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Thread: chav--explain to a confused expatriate please

  1. #31
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    Quote Originally Posted by jack_yggdrasil
    they are. as were big greasy rockers in the 60s.
    load of bollocks really.
    my sister when she lived in ipswich had very specific names for all these (sub) urban tribes, grebos were these kind of children, then there were townies, raggas, goths and rockers, skaters, ravers, very confusing and quite odd.

  2. #32

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    Quote Originally Posted by mms
    my sister when she lived in ipswich had very specific names for all these (sub) urban tribes, grebos were these kind of children, then there were townies, raggas, goths and rockers, skaters, ravers, very confusing and quite odd.
    heh. i wonder if any of those 'tribespeople' saw themselves as such....

  3. #33
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    so let me get this straight, 'happy slapping' is a term for people being beaten up and filmed on mobiles? didn't know this had its own word, but it happened to two close friends (one female) a year ago on the street where i live. deptford isn't very 'super-cannes' but i can totally see where ness is coming from here

    i don't know what that has to do with 'chavs' mind you. my suspicion with that term is that its used to denote what was otherwise denoted by 'townie' or 'ned' by bourgeois types, but is an ambiguous enough term for it not to sound like class disdain- unlike the above two phrases where it is blindingly obvious....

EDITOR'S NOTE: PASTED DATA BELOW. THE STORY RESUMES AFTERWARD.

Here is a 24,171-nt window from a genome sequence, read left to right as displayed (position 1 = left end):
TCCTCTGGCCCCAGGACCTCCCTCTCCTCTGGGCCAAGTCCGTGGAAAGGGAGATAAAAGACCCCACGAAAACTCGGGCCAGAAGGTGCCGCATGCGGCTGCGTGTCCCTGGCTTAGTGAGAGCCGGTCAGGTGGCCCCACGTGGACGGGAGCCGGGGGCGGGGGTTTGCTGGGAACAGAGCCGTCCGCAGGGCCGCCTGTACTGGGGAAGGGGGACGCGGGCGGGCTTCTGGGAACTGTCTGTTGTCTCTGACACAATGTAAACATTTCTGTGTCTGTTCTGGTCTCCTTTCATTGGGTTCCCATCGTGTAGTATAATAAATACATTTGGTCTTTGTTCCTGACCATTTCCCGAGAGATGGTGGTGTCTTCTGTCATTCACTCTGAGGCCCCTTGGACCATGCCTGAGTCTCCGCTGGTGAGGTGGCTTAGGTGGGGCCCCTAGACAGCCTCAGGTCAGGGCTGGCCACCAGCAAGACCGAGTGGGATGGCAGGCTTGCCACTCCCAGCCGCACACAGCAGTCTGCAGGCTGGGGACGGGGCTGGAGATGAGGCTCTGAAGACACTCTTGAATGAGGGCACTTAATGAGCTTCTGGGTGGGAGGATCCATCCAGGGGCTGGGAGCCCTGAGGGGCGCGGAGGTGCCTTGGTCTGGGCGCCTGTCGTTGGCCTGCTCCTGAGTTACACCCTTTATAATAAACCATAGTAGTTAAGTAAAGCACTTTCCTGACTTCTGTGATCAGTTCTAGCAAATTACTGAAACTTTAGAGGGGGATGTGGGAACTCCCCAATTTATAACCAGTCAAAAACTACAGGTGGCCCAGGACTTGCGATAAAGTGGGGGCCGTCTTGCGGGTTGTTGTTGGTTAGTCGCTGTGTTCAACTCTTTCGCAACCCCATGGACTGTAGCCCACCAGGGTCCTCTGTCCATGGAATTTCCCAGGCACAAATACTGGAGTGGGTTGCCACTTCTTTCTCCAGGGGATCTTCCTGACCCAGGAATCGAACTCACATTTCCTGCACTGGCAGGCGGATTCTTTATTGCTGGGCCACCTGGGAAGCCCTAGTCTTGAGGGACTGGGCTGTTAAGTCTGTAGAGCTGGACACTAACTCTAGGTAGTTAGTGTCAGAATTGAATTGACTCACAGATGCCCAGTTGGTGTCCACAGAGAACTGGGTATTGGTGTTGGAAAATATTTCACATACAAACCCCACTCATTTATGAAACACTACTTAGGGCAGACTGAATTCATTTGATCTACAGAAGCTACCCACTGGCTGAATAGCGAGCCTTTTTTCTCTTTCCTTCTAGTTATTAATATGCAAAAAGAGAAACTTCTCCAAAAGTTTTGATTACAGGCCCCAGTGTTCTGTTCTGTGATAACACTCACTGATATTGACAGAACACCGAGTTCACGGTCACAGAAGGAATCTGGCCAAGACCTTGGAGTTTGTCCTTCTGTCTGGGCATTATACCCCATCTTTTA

but though i find the term (and that awful, awful website) repellent, i do recall the joy i had when i was 14 or so and i found out i had a generic insult i could throw at people who were throwing generic insults at me me and my friends were called 'hippies' at school (southern england mid 90s, incidentally), for not having cropped hairdos...these things are TOTALLY based on class though. 'we' were mostly middle class (i wasn't, but joined the group in school where i didn't have to pretend to be stupid) 'they' were overwhelmingly working class.

    anyway it's best not to get me started on this one...

  4. #34
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    I'm not buying grebos, I associate Grebos with being a bit more fun loving and with more of a sense of humour. These kids are fucking miserable. I'm picking up on Bizkits.

    Chavs were just casuals in my day (84-89).

  5. #35
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    Quote Originally Posted by jack_yggdrasil
    heh. i wonder if any of those 'tribespeople' saw themselves as such....

    some of them did and some others defined them i guess.
    skaters definitley define themselves, they are held together by their love of the old wooden toy.
    goths as welll i imagine, i doubt townies do or raggas, grebos maybe.